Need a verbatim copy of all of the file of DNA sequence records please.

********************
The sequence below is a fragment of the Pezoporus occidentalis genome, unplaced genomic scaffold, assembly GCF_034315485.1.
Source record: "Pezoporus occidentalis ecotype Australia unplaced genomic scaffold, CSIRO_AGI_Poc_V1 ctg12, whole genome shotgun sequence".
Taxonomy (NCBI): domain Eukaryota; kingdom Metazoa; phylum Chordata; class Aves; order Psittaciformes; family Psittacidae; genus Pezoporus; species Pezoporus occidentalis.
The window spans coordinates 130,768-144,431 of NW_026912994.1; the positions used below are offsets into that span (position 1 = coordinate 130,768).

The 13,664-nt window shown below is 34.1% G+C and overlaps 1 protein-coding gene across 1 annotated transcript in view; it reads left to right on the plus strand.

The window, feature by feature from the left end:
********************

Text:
The sequence below is a fragment of the Pezoporus occidentalis genome, unplaced genomic scaffold, assembly GCF_034315485.1.
Source record: "Pezoporus occidentalis ecotype Australia unplaced genomic scaffold, CSIRO_AGI_Poc_V1 ctg12, whole genome shotgun sequence".
Taxonomy (NCBI): domain Eukaryota; kingdom Metazoa; phylum Chordata; class Aves; order Psittaciformes; family Psittacidae; genus Pezoporus; species Pezoporus occidentalis.
The window spans coordinates 130,768-144,431 of NW_026912994.1; the positions used below are offsets into that span (position 1 = coordinate 130,768).

The 13,664-nt window shown below is 34.1% G+C and overlaps 1 protein-coding gene across 1 annotated transcript in view; it reads left to right on the plus strand.

The window, feature by feature from the left end: